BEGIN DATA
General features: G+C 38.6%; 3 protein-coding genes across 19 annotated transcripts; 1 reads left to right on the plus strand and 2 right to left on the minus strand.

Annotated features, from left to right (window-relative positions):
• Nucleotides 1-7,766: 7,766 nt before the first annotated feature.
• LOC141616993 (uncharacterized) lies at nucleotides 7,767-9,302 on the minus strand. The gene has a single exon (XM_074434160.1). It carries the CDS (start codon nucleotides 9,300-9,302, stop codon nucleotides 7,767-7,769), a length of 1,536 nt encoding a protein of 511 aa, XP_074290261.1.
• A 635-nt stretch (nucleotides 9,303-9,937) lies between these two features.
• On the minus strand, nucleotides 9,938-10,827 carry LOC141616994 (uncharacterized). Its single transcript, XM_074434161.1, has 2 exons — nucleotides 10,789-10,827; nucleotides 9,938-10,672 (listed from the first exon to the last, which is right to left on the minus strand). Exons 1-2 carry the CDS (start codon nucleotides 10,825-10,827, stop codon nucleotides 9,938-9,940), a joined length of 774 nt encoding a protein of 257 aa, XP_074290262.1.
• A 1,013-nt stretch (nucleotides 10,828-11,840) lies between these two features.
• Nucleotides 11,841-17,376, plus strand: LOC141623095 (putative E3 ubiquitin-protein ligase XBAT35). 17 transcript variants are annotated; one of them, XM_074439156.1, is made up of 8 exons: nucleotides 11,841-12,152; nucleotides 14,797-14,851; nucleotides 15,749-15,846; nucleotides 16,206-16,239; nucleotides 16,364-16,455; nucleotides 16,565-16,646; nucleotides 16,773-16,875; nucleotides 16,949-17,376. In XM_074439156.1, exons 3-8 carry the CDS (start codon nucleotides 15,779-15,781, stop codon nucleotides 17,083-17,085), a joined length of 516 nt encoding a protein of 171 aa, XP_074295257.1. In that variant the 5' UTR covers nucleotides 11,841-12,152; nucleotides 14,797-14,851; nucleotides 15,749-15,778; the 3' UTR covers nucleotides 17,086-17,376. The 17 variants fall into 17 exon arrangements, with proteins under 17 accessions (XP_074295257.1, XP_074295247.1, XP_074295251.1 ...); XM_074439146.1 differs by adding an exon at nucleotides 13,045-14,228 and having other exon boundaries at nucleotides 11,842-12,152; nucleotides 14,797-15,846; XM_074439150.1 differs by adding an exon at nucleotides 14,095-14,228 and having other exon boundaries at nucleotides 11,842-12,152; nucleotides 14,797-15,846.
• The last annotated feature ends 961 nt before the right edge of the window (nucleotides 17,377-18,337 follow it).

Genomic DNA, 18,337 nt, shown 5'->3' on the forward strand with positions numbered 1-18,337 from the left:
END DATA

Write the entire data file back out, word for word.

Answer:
General features: G+C 38.6%; 3 protein-coding genes across 19 annotated transcripts; 1 reads left to right on the plus strand and 2 right to left on the minus strand.

Annotated features, from left to right (window-relative positions):
• Nucleotides 1-7,766: 7,766 nt before the first annotated feature.
• LOC141616993 (uncharacterized) lies at nucleotides 7,767-9,302 on the minus strand. The gene has a single exon (XM_074434160.1). It carries the CDS (start codon nucleotides 9,300-9,302, stop codon nucleotides 7,767-7,769), a length of 1,536 nt encoding a protein of 511 aa, XP_074290261.1.
• A 635-nt stretch (nucleotides 9,303-9,937) lies between these two features.
• On the minus strand, nucleotides 9,938-10,827 carry LOC141616994 (uncharacterized). Its single transcript, XM_074434161.1, has 2 exons — nucleotides 10,789-10,827; nucleotides 9,938-10,672 (listed from the first exon to the last, which is right to left on the minus strand). Exons 1-2 carry the CDS (start codon nucleotides 10,825-10,827, stop codon nucleotides 9,938-9,940), a joined length of 774 nt encoding a protein of 257 aa, XP_074290262.1.
• A 1,013-nt stretch (nucleotides 10,828-11,840) lies between these two features.
• Nucleotides 11,841-17,376, plus strand: LOC141623095 (putative E3 ubiquitin-protein ligase XBAT35). 17 transcript variants are annotated; one of them, XM_074439156.1, is made up of 8 exons: nucleotides 11,841-12,152; nucleotides 14,797-14,851; nucleotides 15,749-15,846; nucleotides 16,206-16,239; nucleotides 16,364-16,455; nucleotides 16,565-16,646; nucleotides 16,773-16,875; nucleotides 16,949-17,376. In XM_074439156.1, exons 3-8 carry the CDS (start codon nucleotides 15,779-15,781, stop codon nucleotides 17,083-17,085), a joined length of 516 nt encoding a protein of 171 aa, XP_074295257.1. In that variant the 5' UTR covers nucleotides 11,841-12,152; nucleotides 14,797-14,851; nucleotides 15,749-15,778; the 3' UTR covers nucleotides 17,086-17,376. The 17 variants fall into 17 exon arrangements, with proteins under 17 accessions (XP_074295257.1, XP_074295247.1, XP_074295251.1 ...); XM_074439146.1 differs by adding an exon at nucleotides 13,045-14,228 and having other exon boundaries at nucleotides 11,842-12,152; nucleotides 14,797-15,846; XM_074439150.1 differs by adding an exon at nucleotides 14,095-14,228 and having other exon boundaries at nucleotides 11,842-12,152; nucleotides 14,797-15,846.
• The last annotated feature ends 961 nt before the right edge of the window (nucleotides 17,377-18,337 follow it).

Genomic DNA, 18,337 nt, shown 5'->3' on the forward strand with positions numbered 1-18,337 from the left: